Get Thee to a Punnery


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Riffing on a post I wrote a year ago called “The Sad Story of Illustration on the Web,” the always-incisive Paul Carr writes in the recently launched Pando Daily that, just as illustration has suffered because of the Web, so too has the rich tradition of punning at news publications been in decline since the advent of blogging.

“Here in the blogosphere [there’s] little-to-no place for editorial cleverness in headlines. Search engine optimization of headlines and a relentless drive for clickthroughs means that headlines must either be absolutely directЁ…or infuriatingly opaque.”

While is not a serious news source or a significant publication, Carr’s lament has been my experience here too. I used to really enjoy writing mildly clever headlines for my posts, making frequent and at least passable use of puns. I gave up on that a while back, though, realizing that it wasn’t doing me any good in terms of maximizing the reach of what I write. I changed over to the more direct approach with great reluctance; it felt a lot like giving up something meaningfully human in order to more efficiently appeal to the machines. But hey, they’re going to rule us one day soon anyway, so may as well make nice sooner rather than later. Read Paul’s full post here.



  1. To the extent that I blog at all (and I’m trying to correct that!), I’ve arrived at a hybrid strategy. Technical posts get the straightforward title approach, the better to help search engines and searchers. Commentary or personal posts get something punning, referential, or otherwise obscure for a title. I won’t go so far as to call the latter clever, but it’s a state I at least try to reach.

  2. This is one of the reasons I like The Economist so much. Not just headlines, but often the body copy is clever in a way that makes “respected” American news sources seem dour. I think its a sign of how much they respect their readers

  3. We try to honor the punning tradition when we title each week’s Type News, or at least have a little fun with it. It’s a shame that SEO has apparently made this kind of wordplay an endangered species.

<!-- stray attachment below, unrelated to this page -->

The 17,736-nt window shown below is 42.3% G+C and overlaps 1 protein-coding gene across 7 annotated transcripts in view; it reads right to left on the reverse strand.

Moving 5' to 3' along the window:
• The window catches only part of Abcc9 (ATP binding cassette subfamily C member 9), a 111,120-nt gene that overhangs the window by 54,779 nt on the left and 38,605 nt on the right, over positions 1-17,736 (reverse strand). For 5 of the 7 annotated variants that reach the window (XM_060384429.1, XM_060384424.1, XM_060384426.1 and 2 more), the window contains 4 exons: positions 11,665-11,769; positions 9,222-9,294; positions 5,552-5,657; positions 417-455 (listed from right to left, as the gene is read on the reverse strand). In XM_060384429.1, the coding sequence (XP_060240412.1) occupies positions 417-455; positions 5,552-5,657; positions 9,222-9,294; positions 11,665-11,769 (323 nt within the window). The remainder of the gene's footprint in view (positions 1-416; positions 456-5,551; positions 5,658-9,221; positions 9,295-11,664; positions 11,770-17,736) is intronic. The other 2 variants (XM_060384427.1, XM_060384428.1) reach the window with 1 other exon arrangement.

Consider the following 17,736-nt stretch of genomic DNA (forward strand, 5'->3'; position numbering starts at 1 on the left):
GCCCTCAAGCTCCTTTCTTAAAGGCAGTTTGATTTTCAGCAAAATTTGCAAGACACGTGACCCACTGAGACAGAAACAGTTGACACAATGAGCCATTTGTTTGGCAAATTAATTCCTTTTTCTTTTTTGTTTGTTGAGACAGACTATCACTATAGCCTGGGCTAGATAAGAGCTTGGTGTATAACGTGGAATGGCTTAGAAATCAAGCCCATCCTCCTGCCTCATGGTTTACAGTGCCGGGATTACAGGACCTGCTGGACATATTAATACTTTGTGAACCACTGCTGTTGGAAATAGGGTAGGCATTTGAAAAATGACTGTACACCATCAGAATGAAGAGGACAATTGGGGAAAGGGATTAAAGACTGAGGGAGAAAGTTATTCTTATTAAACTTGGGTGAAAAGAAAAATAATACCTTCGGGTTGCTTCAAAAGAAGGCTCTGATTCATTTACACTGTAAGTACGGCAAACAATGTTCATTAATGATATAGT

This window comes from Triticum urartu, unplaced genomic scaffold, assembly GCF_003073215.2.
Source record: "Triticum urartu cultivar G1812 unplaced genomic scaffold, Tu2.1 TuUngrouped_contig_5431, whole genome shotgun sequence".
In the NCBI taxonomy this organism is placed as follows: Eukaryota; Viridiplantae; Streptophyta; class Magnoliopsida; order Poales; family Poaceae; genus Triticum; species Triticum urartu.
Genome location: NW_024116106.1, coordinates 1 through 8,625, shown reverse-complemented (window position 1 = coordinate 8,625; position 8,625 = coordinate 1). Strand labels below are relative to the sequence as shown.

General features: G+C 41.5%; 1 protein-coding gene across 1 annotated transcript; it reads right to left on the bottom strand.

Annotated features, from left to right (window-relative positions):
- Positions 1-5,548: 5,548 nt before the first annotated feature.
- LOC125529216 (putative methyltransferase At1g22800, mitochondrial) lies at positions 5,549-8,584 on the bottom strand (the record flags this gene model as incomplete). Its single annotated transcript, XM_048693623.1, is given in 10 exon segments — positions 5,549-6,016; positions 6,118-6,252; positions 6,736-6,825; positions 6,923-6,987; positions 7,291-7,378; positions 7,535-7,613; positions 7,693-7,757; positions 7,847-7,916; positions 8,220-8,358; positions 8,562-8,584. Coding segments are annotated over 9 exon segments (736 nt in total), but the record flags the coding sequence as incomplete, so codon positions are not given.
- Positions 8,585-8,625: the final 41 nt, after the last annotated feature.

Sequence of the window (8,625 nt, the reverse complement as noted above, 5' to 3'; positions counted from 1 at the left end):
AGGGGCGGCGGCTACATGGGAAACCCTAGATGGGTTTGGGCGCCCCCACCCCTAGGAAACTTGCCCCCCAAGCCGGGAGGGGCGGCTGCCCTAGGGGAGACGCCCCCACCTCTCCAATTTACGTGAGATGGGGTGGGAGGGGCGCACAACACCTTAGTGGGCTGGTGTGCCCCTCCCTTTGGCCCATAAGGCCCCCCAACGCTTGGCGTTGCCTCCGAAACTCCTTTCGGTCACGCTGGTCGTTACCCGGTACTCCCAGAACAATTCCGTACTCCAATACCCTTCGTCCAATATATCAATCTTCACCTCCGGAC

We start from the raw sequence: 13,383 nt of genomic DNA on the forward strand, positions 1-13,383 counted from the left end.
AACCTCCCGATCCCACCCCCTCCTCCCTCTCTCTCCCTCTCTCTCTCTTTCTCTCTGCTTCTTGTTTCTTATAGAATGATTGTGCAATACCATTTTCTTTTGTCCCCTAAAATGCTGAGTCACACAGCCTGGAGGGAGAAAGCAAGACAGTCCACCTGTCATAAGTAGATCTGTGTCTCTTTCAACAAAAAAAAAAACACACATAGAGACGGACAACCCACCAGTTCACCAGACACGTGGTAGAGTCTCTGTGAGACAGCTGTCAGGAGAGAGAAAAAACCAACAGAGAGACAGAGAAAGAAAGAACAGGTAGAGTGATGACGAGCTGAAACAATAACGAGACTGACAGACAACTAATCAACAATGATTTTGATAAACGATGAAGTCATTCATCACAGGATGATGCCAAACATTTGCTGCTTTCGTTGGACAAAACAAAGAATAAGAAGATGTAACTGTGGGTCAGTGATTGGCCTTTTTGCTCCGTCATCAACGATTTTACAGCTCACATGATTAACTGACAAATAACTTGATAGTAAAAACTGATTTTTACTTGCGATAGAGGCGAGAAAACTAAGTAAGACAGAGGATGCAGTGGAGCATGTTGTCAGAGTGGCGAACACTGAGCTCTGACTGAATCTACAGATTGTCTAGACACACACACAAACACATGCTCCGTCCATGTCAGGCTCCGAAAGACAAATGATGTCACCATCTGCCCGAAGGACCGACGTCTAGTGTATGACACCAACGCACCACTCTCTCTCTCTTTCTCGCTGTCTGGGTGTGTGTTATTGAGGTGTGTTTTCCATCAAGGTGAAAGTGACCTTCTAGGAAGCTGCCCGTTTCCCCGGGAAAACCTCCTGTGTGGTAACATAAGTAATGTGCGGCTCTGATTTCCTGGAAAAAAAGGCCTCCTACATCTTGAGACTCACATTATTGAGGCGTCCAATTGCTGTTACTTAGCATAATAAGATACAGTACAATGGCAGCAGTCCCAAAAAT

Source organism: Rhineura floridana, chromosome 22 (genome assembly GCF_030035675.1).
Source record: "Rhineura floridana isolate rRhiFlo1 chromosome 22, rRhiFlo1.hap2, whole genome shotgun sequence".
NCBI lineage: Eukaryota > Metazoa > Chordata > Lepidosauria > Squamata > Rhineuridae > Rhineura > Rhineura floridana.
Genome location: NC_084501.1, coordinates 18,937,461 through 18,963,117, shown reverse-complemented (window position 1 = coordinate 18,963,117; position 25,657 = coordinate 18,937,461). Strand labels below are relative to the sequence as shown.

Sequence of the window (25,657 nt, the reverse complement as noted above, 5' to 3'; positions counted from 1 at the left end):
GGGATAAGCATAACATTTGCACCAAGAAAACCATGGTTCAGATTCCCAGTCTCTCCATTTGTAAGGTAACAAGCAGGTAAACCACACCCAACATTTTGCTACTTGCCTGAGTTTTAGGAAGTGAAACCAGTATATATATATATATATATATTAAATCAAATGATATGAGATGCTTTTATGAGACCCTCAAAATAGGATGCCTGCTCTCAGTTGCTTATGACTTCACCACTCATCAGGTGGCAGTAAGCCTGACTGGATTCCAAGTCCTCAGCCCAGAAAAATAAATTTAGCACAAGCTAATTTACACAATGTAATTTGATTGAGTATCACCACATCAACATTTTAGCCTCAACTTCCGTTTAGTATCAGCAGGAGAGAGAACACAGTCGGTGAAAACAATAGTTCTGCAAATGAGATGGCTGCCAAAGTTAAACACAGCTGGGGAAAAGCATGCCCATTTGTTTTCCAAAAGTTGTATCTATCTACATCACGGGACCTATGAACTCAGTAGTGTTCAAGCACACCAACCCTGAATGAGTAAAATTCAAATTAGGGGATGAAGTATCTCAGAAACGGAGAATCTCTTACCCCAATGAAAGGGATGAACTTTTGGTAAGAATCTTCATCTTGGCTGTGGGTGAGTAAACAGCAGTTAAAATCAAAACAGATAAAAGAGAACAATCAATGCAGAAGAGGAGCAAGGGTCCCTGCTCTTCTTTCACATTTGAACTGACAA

4. I think the most sage advice on this is, “Write what you want to write and stop chasing algorithms.” Google has an entire of army of brains getting better and better at parsing meaning from the nuances of natural language. Meanwhile some folks keep stubbornly trying to reverse engineer and second guess Google’s “intent”. At some point the output of the two will cross in a sort of modern farce: search engines able to winnow meaning out of subtle usage but finding none of it from those folks. In short, be reasonable. Know the techniques, but don’t let it force your writing hand.

  5. There are a lot of older sites that don’t need to worry about this kind of thing. Many of them still do, but I suggest you take a look at the headlines on The Register for an example of a site that keeps punnery and jokey headlines alive. I’ve been reading The Reg since ’99 and it doesn’t seem to have done them any harm.

    Right now I can see ‘Page won’t show his ring to prove Google+ engagement’ and ‘BT biz broadband staggers to its feet after 4-hour titsup’ on their homepage.

  6. Creative creative vs informative article titles is the question no one can answer with 100% accuracy.
    For instance once I build website built from scratch I use informative titles and once I get more visitors that shares my content and the snowball start rolling I concentrate my effort on more creative ones so people will open my articles form their RSS readers from Facebook and etc. But you have to reach certain level before start doing it and not all titles can be creative otherwise you will use most search engine traffic.

  7. If the focus is increasing web traffic then let the chips fall where they may. Quality work rarely generates mass appeal

  8. I read recently that last century when engineers and city officials planned the first traffic lights they had significant (and reasonable) fear of public revolt, presumably against the idea of people’s activities being directed by “machines.” No revolt happened, nor has it since (as far as I know), but I can’t help but wonder how our individual and communal minds are subtly evolving in a very particular direction as we adopt machinic thinking.

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